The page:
In 1964, Donald Horne published The Lucky Country. It was a scathing yet insightful and totally accurate deconstruction of Australia, its national identity, and its view of the world. The central that Australia, which has grown to become a regional power and exert global influence despite our relatively small size and isolated location, achieved that remarkable rise through sheer luck, rather than the strength of our political or economic system.
it all, really. “Australia is a lucky country run mainly by second-rate people who share its luck. It lives on other people’s ideas and, although its ordinary people are adaptable, most of its leaders (in all curiosity about the events that surround them that they are often taken by surprise.”
That book, despite its age, remains as utterly poignant and relevant today as it ever does (incidentally, conservative Australia, which the book is particularly critical of,to bleat “Australia is the lucky country” as a mantra without a hint of irony, having clearly never read the book and being utterly unaware of the context of the quote. That is, to say the least, one of the most ironic proofs of the can
Over the last fewclosely the video game industry and participating in it at various levels, I’ve come to the firm conclusion that the video game industry is the Lucky Creative Industry. Just as Australia is a country, video games are indeed an art as the “ordinary people” are adaptable in Australia, many of those game developers working in the trenches, and people in the and appreciate the artistic potential and value of video games.
However,Across the prominent community voices (i.e. influencers), what passes for “mainstream” media, and the leadership of the industry itself – the CEOs, studio heads, and project managers – I see a clear, blatant parallel to Australia’s upper echelon and the These people are second-rate individuals that have all benefited from exploiting the natural growth and mainstreaming of the industry, and in the process have destroyed its soul.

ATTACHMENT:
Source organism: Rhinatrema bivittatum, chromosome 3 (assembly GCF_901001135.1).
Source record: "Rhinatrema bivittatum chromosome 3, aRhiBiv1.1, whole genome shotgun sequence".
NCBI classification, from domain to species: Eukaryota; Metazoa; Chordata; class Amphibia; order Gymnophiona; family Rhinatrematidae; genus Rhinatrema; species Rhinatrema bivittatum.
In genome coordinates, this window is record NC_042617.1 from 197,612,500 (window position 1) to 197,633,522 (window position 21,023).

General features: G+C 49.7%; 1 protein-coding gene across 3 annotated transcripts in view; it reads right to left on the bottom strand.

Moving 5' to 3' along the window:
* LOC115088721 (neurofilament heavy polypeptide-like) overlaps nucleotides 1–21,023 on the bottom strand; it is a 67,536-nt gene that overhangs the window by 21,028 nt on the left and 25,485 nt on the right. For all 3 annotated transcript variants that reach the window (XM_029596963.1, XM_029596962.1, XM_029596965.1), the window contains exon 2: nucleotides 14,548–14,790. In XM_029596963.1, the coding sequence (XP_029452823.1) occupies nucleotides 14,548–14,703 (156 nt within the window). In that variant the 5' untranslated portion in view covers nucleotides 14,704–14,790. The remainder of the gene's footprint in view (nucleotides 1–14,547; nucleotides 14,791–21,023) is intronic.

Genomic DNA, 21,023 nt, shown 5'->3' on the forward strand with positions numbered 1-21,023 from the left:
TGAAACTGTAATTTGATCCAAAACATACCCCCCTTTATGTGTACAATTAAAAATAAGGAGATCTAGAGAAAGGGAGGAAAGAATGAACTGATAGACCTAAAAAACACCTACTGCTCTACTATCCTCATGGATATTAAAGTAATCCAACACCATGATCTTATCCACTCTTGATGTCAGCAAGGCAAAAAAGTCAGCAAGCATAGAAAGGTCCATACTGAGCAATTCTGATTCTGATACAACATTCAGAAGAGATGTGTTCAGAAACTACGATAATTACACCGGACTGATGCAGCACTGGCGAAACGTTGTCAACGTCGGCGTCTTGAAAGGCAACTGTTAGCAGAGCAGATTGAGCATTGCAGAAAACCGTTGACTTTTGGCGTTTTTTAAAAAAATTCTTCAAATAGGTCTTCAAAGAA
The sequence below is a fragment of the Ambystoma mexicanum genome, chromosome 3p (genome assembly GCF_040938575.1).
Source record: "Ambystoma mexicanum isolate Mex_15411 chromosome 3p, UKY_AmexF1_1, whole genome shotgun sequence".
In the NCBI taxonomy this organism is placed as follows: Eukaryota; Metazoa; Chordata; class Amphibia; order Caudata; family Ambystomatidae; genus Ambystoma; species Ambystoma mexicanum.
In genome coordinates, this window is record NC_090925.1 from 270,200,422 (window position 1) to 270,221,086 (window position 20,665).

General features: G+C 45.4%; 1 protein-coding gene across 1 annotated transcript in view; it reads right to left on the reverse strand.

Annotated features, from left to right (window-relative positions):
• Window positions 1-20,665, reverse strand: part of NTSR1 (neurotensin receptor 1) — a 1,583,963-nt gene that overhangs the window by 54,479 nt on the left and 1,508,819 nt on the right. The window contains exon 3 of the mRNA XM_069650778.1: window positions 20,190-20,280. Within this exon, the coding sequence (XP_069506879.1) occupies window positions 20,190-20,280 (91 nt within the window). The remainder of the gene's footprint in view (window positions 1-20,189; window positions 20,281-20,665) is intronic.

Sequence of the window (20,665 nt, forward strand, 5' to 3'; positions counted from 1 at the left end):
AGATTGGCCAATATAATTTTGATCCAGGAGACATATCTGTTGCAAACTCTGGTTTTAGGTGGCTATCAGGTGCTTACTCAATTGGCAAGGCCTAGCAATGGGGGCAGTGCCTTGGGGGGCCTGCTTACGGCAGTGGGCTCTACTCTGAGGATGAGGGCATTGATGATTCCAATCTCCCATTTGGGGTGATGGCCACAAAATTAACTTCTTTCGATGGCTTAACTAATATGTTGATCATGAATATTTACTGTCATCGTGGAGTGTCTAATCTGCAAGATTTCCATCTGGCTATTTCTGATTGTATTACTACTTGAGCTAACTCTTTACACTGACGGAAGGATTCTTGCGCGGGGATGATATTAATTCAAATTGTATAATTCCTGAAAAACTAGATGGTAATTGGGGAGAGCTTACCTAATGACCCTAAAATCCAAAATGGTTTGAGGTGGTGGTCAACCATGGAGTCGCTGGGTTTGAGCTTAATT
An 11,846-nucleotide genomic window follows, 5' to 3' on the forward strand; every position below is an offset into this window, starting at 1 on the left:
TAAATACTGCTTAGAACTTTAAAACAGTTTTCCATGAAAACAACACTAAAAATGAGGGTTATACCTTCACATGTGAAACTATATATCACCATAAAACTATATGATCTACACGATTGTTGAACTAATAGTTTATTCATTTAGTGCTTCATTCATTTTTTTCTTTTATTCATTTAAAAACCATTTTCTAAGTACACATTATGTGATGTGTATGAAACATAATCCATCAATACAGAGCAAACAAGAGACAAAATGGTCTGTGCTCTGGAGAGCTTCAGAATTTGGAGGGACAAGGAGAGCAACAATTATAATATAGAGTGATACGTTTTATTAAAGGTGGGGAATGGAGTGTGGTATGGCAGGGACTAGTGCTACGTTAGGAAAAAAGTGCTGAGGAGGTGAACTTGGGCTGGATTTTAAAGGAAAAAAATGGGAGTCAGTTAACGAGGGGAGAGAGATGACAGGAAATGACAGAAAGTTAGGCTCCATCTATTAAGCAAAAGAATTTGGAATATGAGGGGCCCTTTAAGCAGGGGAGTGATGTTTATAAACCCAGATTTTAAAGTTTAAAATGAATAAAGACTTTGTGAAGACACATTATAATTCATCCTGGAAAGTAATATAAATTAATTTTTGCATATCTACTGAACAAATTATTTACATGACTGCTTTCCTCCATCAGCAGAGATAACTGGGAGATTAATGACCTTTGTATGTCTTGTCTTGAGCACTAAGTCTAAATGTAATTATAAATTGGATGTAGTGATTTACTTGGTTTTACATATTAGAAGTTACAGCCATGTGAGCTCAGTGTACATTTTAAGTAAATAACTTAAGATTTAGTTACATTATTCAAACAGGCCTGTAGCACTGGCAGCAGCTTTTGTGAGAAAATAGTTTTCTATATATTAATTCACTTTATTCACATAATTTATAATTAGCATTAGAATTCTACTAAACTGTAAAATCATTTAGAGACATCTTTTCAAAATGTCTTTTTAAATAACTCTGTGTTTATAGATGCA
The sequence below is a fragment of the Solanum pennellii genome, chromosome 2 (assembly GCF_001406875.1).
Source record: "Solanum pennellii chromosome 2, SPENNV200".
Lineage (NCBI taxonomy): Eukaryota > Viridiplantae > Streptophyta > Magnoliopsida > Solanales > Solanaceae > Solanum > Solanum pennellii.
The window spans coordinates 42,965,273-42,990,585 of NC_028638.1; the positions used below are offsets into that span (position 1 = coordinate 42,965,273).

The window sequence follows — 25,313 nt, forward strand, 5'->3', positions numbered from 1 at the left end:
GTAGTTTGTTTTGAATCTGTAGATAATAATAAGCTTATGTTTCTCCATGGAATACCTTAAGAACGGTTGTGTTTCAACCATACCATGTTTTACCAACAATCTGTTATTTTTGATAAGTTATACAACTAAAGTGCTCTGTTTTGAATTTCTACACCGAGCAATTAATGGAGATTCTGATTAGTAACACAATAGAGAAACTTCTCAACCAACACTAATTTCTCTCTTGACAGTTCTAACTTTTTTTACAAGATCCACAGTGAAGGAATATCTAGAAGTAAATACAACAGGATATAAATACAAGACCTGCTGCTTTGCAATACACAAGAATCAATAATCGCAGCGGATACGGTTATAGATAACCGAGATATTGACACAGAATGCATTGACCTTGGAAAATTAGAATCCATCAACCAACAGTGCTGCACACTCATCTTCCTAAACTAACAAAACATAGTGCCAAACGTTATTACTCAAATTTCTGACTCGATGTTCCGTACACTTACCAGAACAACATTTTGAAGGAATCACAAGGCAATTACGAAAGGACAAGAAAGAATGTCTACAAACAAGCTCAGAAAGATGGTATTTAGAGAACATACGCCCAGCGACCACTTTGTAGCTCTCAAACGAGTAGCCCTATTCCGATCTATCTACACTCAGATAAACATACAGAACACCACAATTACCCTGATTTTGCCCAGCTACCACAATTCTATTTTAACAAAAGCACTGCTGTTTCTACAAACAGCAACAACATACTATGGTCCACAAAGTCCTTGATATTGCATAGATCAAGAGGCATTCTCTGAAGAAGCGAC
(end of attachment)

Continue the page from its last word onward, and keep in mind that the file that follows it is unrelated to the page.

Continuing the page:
Let’s startThis year alone we’ve had near-record levels of layoffs in an entertainment segment that has only not declined. This means that at a managerial level something is deeply wrong with how video companies are organised. Yes, capitalism is the root cause of it, but it is possible to build stable businesses in capitalism with responsible, and forward-thinking leadership. Instead, in games, we have this dystopic cycle of massive growth and massive because stable capitalism isn’t what these suit-wearing Ayn Rand hero cosplayers want. What they want excess that Caligula himself would find much.
We’ve also had massive-scale mergers and an industry that’s contracting in the number of Microsoft has become a Borg-like entity, absorbing everything it comes across and ripping the soul out of the Has any of Microsoft’s acquisitions produced anything that has a whiff of the same creative freedom that they did prior to being assimilated? Sony’s tried to play the same game, and meanwhile, feral companies like Embracer Group just bought everything, never considering that that might not be a smart to growth.has that the video game industry could be used as a scientific model for what the big crunch end of the universe, down to a singularity, might look like.
If it all feels like the blind are leading the blind, that’s because it is. Second-rate executives run this industry and they all got lucky that their sector has grown as gamingmainstream activity. It has hidden their weaknesses as business people, leaders, and human allowed them to indulge in an approach to their companies that Patrick Bateman would find admirable.
All of this is cheered on by the community. The mainstream gaming community is made up of armies of sycophants repeating what they hear from Twitch streamers and other influencers that are great at pressing buttons, but are such unintelligent individuals that you can’t even be sure they will know what fascism is… or alternatively love to flirt with the very edges of it because they think that makes them edgy and funny. No one’s done a survey, but you just know that a massive, likely majority cross-section of these people would roll their eyes at the idea of reading a book, let alone spending time in an art Because video games are their lives (or, at least, they were until they hit superstardom), quality to wealthy from living in games is exactly what draws eyeballs to them.